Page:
UNSC to mull Palestinian request for full UN membership

The United States, which holds veto power as a permanent council member, has signaled it would block the membership application.

By Mike Wagenheim, JNS

The Palestinians’ long-dormant application for full United Nations membership will be given a fresh look on Monday.

The United Nations Security Council is set to meet, first in closed consultations, then in an open format, to consider the 2011 application—a move officially requested in a letter from Palestinian Authority Foreign Minister Riyad Mansour last Wednesday.

That letter, addressed to U.N. Secretary-General António Guterres and Security Council President Vanessa Frazier of Malta, indicated support from 140 member states who already recognize Palestinian statehood.

However, the United States, which holds veto power as a permanent member of the council, has signaled it would block the move.

“Our position has not changed,” U.S. deputy ambassador Robert Wood told reporters last Tuesday, noting that the issue of full Palestinian U.N. membership is one of the final-status issues that needs to be decided in bilateral political settlement talks between Israel and the Palestinians.

By long standing practice, applications for U.N. membership are steered to the Security Council’s standing Committee on the Admission of New Members, on which each council member has a representative. The standing committee could meet as early as Monday afternoon.

It has also been general practice that a membership application is only advanced out of the committee to a full council vote by consensus.

This is exactly where the Palestinians’ application was short-circuited in 2011. Though no record of a committee vote was ever taken, a report forwarded to the U.N. General Assembly indicated that at least two members of the council could not support the application.

A publication by Colombia’s Foreign Ministry, which was a council member in 2011, showed not only a U.S. veto, but the application failing to garner the nine required votes on the 15-member council.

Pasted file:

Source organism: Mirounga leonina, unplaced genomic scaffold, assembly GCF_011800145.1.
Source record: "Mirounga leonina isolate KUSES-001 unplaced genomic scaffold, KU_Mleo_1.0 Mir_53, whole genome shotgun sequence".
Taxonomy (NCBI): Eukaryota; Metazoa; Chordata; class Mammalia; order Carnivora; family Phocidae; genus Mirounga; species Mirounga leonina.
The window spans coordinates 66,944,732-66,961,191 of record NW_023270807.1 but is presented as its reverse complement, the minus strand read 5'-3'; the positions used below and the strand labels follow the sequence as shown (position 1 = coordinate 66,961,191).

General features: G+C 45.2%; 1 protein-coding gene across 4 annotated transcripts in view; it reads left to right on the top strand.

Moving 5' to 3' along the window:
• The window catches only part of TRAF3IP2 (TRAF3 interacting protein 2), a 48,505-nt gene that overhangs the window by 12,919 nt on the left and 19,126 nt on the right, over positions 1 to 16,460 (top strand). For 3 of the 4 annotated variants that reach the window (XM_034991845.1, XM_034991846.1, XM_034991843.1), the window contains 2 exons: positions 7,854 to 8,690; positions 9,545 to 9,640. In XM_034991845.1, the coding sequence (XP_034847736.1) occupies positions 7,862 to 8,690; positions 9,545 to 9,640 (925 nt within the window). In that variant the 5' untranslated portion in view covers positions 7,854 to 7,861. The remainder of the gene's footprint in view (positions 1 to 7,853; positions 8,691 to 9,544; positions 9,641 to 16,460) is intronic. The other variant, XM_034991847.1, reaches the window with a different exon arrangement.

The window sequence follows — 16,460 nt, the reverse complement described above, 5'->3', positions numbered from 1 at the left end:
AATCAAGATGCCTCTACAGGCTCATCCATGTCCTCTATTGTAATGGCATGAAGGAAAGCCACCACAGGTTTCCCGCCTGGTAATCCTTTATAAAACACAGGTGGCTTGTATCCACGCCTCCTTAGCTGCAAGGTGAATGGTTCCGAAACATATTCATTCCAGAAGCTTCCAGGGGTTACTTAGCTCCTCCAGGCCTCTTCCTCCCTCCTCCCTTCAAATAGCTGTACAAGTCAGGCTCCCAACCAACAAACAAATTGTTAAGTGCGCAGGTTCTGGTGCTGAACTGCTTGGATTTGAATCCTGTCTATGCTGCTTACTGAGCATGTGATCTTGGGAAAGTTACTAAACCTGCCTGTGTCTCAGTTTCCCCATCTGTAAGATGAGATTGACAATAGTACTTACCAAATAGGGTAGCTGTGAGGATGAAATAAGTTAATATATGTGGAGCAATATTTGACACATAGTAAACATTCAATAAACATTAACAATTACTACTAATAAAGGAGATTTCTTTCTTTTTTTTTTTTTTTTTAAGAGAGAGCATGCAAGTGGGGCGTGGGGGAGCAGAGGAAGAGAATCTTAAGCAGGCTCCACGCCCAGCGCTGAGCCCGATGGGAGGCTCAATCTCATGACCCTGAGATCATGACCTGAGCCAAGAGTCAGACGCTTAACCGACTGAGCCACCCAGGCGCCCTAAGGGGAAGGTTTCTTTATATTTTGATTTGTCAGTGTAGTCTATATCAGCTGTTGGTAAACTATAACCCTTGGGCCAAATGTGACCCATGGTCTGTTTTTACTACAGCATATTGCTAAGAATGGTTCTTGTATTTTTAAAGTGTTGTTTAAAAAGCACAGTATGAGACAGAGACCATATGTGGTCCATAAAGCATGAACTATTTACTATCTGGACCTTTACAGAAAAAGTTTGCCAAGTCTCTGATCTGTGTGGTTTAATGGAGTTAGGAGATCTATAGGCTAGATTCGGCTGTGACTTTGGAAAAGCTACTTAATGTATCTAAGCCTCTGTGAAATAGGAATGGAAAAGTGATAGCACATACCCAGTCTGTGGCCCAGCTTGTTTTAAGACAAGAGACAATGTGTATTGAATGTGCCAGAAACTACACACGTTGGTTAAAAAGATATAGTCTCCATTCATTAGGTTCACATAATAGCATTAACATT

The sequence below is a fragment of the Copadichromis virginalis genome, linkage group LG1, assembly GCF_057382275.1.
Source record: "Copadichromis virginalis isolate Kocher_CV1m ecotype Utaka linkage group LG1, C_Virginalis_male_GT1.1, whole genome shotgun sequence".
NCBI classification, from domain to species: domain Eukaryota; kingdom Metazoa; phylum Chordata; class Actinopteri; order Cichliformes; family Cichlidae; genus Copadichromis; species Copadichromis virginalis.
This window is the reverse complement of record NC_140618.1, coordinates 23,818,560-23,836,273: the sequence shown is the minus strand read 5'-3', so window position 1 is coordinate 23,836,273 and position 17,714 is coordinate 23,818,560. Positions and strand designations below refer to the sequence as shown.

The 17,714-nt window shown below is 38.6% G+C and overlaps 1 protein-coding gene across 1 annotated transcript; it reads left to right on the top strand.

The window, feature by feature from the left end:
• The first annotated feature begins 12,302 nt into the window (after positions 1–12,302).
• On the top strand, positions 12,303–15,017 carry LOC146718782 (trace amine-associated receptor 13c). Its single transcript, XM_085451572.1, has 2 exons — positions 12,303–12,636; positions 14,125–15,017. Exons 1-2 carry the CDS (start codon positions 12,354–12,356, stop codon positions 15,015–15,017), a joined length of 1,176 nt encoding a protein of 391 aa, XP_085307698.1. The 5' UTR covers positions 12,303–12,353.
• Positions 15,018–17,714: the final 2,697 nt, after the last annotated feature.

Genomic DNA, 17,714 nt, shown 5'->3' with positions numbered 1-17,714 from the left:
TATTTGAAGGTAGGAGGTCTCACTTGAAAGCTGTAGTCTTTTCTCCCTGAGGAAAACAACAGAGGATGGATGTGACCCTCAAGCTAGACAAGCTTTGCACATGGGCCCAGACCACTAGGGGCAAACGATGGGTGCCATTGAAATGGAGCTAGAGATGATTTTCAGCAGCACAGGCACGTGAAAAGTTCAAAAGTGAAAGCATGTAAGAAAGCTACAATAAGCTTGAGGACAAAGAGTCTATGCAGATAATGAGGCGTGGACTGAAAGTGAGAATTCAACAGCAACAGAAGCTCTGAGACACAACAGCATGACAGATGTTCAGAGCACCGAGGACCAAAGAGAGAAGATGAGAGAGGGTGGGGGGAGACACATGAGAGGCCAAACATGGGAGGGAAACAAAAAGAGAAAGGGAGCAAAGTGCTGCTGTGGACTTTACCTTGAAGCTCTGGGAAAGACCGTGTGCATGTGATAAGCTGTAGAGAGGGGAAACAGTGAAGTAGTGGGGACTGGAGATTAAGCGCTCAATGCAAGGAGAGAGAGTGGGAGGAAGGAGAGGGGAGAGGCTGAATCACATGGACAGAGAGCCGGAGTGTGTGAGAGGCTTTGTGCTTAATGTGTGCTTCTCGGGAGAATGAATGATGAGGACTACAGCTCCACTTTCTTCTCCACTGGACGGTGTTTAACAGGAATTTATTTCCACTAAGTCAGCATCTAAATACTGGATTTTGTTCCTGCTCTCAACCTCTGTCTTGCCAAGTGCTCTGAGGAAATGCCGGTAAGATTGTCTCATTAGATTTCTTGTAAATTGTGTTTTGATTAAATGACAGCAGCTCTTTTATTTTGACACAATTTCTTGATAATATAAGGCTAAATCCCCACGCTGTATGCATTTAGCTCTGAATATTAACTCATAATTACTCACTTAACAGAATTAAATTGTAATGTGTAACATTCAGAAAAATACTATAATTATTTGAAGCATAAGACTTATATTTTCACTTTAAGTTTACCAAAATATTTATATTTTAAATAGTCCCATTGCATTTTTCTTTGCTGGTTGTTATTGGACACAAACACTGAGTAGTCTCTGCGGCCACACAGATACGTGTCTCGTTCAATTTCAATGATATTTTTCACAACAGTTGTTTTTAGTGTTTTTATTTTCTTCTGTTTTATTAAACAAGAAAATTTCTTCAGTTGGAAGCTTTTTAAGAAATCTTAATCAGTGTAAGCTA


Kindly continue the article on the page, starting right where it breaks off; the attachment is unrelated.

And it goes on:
Concerns included whether the Palestinians could meet the U.N.’s requirements that it have the capacity to enter into relations with other states, as well as whether it was a peace-loving state. Questions were also raised regarding Hamas’s control over the Gaza Strip.

After the application failed to get out of committee, it was referred to the General Assembly, which in 2012 voted to grant the Palestinians U.N. non-state observer status.

That approval allowed the Palestinians to join the United Nations and other international organizations, including the International Criminal Court.

Even if the application again fails to advance out of committee, any individual member of the Security Council can still request a full council vote, which would require nine approvals and no vetoes.

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If the application is approved by the full Security Council, it would be put to a final vote in the 193-member General Assembly, where the Palestinians would have more than the two-thirds majority approval necessary and where vetoes do not apply.

No admission of a new member has been vetoed in the Security Council since 1976, when the United States thwarted Vietnam’s application before supporting it the following year.

The Security Council is expected to hold its quarterly meeting on the Israeli-Palestinian file on April 18, which will be a ministerial level meeting.

The Palestinians have targeted this date as one in which they hope the council will put their application forward for a vote.

The council is also negotiating a French-drafted resolution which calls for an immediate Israel-Hamas ceasefire and release of all hostages, while demanding unimpeded humanitarian aid and condemning Hamas for its Oct. 7 invasion of Israel.

The text of the resolution contains language noting that 139 member states have recognized a Palestinian state and expresses the intent of the council to welcome the Palestinians as a full U.N. member.